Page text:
What Happens if there is a Surplus of Funds after a Foreclosure Auction?

In Florida, if a homeowner is unsuccessful in defending against the bank in a foreclosure lawsuit, the judge will sign a final judgment determining the total amount owed to payoff the mortgage loan. The judgment will further state that if this total amount is not paid within a specified amount of time, the home will be auctioned off in a judicial sale held online by the local clerk of the circuit court.

Typically, homes auctioned off in a judicial sale are purchased for far less than the amount actually owed as determined in the final judgment for foreclosure. While this may be a great deal for anyone looking to invest in foreclosed properties, it is not good for the homeowner because this creates something known as a “deficiency” for the homeowner who just lost their house or condominium. A deficiency means that the sale price the home was sold for in the auction was less than the total amount owed. Absent certain circumstances, the homeowner is likely liable for that deficiency and the bank could later sue the homeowner again to collect that additional amount of money.

However, there are times when the home is sold at an auction for MORE than what was owed on the final judgment. The money is paid to the clerk of court and the excess amount left after the judgment is paid off is known as a “surplus.” If a surplus exists, the clerk of court will file a Certificate of Disbursements declaring how much money is left in excess of the judgment amount (plus interest).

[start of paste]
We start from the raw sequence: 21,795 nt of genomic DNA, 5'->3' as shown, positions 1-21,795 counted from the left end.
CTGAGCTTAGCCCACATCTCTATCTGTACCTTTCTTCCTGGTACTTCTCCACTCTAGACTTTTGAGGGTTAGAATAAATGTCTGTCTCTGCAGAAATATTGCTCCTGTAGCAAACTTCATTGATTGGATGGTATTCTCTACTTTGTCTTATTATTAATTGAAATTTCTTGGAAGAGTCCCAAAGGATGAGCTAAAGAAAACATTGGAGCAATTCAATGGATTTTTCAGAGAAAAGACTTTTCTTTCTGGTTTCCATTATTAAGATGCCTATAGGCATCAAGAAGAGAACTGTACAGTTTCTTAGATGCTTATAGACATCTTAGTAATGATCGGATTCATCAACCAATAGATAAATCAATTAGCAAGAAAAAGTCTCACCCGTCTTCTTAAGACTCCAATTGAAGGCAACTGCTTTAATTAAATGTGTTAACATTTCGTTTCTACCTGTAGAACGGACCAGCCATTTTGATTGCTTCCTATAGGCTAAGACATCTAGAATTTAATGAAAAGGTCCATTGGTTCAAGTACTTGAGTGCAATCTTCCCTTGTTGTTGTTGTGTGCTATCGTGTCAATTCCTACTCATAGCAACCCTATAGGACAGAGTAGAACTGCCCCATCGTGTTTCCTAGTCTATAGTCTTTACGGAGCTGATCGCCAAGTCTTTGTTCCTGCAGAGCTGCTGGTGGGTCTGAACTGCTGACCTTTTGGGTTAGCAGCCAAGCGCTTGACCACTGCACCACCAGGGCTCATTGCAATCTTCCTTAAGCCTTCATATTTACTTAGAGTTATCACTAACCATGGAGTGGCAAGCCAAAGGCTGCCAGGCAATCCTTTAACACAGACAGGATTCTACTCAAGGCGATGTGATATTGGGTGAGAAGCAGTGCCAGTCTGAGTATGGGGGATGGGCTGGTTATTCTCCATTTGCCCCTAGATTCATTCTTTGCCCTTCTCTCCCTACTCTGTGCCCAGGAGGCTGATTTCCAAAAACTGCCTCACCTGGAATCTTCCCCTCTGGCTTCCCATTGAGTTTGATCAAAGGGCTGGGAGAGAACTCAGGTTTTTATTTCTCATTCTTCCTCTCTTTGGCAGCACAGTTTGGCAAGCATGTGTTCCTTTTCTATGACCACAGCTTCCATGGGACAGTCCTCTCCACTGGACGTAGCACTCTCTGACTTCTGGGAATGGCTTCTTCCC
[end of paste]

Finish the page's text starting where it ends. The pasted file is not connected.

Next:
Florida Statute §45.032 governs what happens to these surplus funds. Essentially, the clerk of court retains the surplus funds until either (a) the court determines who should receive the surplus or (b) the funds are determined to be unclaimed. Interestingly, prior versions of the law declared that these funds should be considered unclaimed after sixty (60) days from the date the clerk of court issues the Certificate of Disbursements. Under this old law, that meant the homeowner and anyone else claiming some right to the surplus had to file a Claim for Surplus before that 60 day period expired.

Thankfully, the version of the statute that took effect beginning July 1, 2019, now allows up to one year for anyone claiming an interest in the surplus to file a Claim for Surplus. The downside to this extension is that it can also mean that, under certain conditions, a homeowner may need to wait a full year before the clerk will distribute the surplus funds. Contact Attorney Torrey Taylor for a review of your case to determine if you may be entitled to a surplus and find out how to speed up the release of that surplus!

***All information is provided for general, educational purposes only and should not be construed as the giving of legal advice. Every case is different and results may vary. No attorney-client relationship exists without an express agreement retaining the professional services of Attorney Torrey Taylor is entered into and payment is received.***

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